The minimal facts approach is used by Gary Habermas and Mike Licona. This strategy take facts that even liberal scholarship acknowledges and argues from there that the best conclusion that can be reached from what we know is that Jesus rose from the dead.

Much of this is done to avoid going to the gospels. As Habermas has said, the gospels were written, by liberal standards, 40-70 years after the facts. The minimal facts approach is also used to avoid “The Bible says it happened, therefore it did,” approach, as Habermas and Licona use facts that are agreed upon by non-Christian scholars in the field.

So what does Ferguson say? [Read more...]

Articulating One’s Beliefs Can Be A Challenge

images-11Introduction.

Despite the fact of my not posting since the beginning of the month, I have not lost sight of the mission. Working with the people I work with, some of them being some of the most profane people that I have ever come across, I have not lost sight with how I am “wired” and the ministry mission. Even though where I am (on my job) during a good chunk of the week, I know the presence of the Lord and the conviction of His Holy Spirit, even while I “occupy Mordor” and pray for a change.

Thankfully I still do get to enjoy a day off during the week, and I am going to be protecting that day in the coming weeks for specific reasons, that I will not mention here. In spite of all the demands of my job, this week was a wonderful day off and allowed me to speak to a repair man for one of our appliances, and a handful of students at the Germanna campus.

What was the nature of these conversations? They were spiritual in nature, and I would like to share here some thoughts on what I learned about these conversations.

The Need for Articulating the Christian Faith

One of our appliances stopped working and we needed some outside assistance. Even though I was able to unstop a bathroom sink and our bathtub drain (thank you YouTube), I was not able to work this task.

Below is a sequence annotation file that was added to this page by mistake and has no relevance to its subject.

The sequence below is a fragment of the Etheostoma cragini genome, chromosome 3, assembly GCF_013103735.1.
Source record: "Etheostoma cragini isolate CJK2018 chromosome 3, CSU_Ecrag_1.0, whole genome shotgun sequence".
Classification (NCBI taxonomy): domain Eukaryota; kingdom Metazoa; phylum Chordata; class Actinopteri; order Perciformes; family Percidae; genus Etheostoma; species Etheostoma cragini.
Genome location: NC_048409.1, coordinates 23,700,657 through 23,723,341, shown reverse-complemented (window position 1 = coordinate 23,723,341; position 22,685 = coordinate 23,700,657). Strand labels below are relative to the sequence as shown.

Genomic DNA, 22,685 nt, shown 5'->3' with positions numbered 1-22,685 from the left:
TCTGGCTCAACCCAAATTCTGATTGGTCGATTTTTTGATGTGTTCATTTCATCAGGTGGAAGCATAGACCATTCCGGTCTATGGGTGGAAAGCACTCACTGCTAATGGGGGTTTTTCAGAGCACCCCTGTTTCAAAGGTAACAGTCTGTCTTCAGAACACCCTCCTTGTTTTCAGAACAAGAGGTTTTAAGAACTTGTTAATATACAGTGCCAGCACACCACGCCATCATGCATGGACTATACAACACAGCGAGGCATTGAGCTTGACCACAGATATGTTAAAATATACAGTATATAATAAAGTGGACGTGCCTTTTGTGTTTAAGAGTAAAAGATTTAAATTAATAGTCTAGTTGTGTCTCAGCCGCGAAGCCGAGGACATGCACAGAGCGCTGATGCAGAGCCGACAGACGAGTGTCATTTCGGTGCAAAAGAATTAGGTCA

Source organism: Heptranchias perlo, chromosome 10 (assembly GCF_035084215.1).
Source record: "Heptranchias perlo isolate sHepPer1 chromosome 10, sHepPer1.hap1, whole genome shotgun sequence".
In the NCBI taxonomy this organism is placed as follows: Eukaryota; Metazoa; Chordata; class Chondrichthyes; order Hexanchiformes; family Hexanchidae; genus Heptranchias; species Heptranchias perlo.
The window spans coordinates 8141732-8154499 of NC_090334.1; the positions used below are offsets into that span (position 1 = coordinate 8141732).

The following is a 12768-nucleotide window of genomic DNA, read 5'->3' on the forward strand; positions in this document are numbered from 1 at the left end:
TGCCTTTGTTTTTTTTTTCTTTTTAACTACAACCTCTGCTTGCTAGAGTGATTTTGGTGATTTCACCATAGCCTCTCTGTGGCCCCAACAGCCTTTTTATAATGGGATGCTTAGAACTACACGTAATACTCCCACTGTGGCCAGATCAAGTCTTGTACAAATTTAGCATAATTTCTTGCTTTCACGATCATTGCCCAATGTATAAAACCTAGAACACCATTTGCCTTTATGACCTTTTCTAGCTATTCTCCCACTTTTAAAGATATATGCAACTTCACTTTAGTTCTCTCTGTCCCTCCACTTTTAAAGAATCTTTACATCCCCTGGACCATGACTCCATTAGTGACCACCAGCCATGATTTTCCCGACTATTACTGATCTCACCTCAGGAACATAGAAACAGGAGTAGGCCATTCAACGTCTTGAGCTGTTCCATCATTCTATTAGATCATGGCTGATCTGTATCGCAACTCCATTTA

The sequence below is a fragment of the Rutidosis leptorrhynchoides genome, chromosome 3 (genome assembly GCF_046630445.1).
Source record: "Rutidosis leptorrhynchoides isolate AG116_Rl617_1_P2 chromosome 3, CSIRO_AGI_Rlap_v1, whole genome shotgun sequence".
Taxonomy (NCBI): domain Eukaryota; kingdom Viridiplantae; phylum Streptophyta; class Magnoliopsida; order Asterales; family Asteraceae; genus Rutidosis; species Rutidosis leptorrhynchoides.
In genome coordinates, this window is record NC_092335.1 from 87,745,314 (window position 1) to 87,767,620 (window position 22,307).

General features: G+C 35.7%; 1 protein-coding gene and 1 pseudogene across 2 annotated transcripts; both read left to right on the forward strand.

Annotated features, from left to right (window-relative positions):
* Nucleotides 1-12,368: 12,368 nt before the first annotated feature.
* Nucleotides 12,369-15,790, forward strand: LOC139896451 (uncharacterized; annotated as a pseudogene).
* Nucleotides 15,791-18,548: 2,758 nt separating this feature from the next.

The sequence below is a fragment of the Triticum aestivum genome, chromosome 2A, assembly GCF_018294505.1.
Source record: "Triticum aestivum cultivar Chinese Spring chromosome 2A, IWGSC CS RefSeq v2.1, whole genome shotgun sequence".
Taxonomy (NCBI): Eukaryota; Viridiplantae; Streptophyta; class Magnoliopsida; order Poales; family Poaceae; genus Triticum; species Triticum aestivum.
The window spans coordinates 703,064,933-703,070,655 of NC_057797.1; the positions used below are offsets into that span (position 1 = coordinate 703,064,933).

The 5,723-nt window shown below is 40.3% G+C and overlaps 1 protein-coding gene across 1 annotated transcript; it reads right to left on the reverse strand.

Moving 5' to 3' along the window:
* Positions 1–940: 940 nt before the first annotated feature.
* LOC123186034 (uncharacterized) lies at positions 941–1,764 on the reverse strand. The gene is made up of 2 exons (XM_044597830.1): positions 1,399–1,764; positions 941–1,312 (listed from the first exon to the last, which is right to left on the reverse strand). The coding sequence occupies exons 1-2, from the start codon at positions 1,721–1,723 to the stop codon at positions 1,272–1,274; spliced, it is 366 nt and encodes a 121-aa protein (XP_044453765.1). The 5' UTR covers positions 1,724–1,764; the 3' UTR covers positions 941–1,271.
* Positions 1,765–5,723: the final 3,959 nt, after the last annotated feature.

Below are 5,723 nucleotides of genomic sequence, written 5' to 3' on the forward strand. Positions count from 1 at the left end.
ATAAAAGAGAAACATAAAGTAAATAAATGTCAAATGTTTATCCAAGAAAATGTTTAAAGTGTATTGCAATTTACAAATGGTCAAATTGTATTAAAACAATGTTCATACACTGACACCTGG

The appliance repair company “rep” that came and assisted us is a Christian and attends a large local Baptist church regularly and adult Bible fellowship on a regular basis.  How did I know he was Christian?

Thankfully he shared that with my wife and me, by sharing the message on the back of his business card. When I asked him his understanding of his message, he started sharing with me a basic message of salvation and how Jesus died  for our sins on the cross. Of course I was happy to see him start there. However when I continued with him on his understanding at a deeper level, he started struggling. Why was there a struggle?

Allow me to share my concerns, as they are very similar ones that I am hearing in other conversations. [Read more...]

Sufism – Origin and History (Part 2)

2014-08-24-22-53-36-222038528Prophet Mohammed seems to be the first Sufi, communing directly with Allah. The early followers who were with him received revelations from God directly through them and formed the early Sufi school. The Hadith talks about ‘Ihsan’ or worship as one of the aspects of Islam and the Quran also talks about the purpose of God creating humans and Jinns is so that they may worship him.“I created the Jinns and humankind only that they may worship me.” Quran 51:56“He (the inquirer) said: You have told the truth. He again said: Inform me about Ihsan. The Prophet replied; That you worship Allah as if you are seeing him, for though you don’t see him, verily he sees you” – Hadith, Sahi Muslim Book 1:1

Early Sufism started as brotherhoods or tariqas. Over the time as it progressed into the middle ages, it developed a distinct feature of having a ‘Shayk’ or a guru who as a head of a Sufi school taught disciples to live out Islam. Sufism came to be identified with these tariqas and the ‘shayk’ who headed these had distinctive practices which came to define them and give them identity.Sufism is the branch of Islam which could accomodate local Islamic practices and cultural variations and provide people a culturally relevant local variant of Islam. Sufism was also very missional and brought a lot of people in Asia into the fold of Islam. [Read more...]